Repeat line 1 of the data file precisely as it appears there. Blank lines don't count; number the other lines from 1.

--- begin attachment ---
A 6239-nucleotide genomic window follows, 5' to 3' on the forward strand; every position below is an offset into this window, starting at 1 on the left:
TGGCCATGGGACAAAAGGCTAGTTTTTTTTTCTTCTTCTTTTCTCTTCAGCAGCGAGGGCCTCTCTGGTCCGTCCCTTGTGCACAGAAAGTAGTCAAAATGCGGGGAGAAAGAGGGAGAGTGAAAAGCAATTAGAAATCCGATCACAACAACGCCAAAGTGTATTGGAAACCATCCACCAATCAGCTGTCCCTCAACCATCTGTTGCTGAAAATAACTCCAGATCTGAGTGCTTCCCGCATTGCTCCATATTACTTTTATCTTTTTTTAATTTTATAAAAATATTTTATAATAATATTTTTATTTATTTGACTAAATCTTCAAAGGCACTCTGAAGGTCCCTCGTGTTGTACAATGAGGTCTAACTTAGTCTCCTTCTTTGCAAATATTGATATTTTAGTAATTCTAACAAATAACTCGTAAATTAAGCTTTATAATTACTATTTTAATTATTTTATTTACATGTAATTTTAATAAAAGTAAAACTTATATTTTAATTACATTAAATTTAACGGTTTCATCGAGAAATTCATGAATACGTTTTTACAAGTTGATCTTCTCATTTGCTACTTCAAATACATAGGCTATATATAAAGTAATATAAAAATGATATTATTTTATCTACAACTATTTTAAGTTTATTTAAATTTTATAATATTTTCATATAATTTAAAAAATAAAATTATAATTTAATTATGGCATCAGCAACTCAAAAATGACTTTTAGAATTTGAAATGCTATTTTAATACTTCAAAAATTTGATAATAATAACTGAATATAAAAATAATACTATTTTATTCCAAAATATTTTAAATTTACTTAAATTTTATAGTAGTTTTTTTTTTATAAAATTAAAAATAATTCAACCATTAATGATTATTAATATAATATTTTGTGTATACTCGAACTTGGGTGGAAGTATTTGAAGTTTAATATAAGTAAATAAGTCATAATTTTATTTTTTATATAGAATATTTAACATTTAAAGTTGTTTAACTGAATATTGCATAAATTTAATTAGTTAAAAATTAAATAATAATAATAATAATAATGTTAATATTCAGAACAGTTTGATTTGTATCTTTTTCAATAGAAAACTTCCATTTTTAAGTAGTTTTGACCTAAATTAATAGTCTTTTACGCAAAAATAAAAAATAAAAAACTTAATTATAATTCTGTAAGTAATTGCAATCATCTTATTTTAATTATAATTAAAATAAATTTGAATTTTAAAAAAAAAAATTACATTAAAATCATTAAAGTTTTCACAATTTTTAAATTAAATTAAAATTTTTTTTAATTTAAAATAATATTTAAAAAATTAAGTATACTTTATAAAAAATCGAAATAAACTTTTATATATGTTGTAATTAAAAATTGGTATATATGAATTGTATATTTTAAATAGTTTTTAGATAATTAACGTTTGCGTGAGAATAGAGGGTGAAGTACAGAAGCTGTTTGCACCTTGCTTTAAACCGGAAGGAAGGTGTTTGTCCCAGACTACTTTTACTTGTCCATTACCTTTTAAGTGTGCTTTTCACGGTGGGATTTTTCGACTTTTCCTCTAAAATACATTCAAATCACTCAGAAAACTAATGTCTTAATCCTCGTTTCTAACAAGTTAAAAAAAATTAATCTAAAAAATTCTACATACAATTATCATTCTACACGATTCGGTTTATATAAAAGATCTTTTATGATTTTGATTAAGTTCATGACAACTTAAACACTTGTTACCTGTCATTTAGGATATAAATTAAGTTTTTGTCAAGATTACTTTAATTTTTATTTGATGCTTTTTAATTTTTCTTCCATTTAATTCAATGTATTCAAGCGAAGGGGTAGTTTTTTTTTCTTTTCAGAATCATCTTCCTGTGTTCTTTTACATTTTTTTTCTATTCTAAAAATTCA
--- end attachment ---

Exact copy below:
A 6239-nucleotide genomic window follows, 5' to 3' on the forward strand; every position below is an offset into this window, starting at 1 on the left: